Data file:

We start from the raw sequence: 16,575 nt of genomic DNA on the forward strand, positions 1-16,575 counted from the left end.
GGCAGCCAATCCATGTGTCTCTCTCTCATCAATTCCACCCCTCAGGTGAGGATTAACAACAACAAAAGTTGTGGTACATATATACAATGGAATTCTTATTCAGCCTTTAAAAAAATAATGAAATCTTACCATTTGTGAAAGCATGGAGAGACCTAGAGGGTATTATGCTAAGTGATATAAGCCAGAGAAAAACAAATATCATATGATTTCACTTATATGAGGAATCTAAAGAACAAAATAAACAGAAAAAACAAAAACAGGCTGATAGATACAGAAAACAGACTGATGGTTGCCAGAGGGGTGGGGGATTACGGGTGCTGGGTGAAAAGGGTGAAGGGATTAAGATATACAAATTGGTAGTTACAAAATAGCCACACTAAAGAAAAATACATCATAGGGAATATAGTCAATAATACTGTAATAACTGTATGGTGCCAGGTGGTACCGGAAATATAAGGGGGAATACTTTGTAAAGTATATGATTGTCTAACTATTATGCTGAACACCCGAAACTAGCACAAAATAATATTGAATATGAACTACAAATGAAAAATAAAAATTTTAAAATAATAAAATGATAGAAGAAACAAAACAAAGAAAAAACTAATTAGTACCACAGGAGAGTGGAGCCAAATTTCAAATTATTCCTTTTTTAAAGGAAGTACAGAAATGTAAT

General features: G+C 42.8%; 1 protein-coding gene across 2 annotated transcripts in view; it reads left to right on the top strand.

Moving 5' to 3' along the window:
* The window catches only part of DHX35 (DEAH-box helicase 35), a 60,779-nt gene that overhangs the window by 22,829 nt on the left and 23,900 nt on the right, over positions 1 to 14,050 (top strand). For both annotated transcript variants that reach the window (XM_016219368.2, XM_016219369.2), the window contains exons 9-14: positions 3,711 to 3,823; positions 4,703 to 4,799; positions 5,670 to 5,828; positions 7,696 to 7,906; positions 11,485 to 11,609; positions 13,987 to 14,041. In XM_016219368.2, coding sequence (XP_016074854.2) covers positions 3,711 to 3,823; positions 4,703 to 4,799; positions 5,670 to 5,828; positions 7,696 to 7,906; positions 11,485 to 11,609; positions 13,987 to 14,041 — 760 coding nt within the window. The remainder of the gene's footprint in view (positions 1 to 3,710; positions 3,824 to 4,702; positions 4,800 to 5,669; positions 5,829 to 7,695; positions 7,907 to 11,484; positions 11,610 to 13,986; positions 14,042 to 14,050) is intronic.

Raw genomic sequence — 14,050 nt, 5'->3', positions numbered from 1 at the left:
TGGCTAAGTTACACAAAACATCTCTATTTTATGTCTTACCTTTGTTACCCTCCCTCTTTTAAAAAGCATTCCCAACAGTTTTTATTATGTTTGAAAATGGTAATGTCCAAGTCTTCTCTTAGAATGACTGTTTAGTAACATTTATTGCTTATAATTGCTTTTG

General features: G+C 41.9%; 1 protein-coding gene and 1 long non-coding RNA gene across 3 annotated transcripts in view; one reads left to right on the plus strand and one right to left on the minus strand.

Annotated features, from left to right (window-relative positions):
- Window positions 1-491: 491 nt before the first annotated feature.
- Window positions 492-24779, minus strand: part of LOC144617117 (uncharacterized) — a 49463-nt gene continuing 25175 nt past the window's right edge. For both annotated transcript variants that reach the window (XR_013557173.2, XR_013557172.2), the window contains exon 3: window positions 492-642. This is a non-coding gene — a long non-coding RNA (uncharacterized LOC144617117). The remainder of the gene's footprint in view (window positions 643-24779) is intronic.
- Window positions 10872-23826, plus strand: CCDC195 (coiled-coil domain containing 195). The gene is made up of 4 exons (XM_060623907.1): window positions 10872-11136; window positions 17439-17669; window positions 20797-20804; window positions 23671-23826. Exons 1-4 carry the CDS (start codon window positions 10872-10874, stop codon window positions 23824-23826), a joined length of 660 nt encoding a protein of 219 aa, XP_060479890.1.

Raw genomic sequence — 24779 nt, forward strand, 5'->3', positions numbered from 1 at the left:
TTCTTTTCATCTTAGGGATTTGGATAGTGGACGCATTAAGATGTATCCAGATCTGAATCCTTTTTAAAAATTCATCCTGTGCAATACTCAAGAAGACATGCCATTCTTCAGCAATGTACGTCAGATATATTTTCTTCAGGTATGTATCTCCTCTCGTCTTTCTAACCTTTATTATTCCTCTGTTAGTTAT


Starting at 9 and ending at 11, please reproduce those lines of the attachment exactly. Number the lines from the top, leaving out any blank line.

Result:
Annotated features, from left to right (window-relative positions):
- Window positions 1-491: 491 nt before the first annotated feature.
- Window positions 492-24779, minus strand: part of LOC144617117 (uncharacterized) — a 49463-nt gene continuing 25175 nt past the window's right edge. For both annotated transcript variants that reach the window (XR_013557173.2, XR_013557172.2), the window contains exon 3: window positions 492-642. This is a non-coding gene — a long non-coding RNA (uncharacterized LOC144617117). The remainder of the gene's footprint in view (window positions 643-24779) is intronic.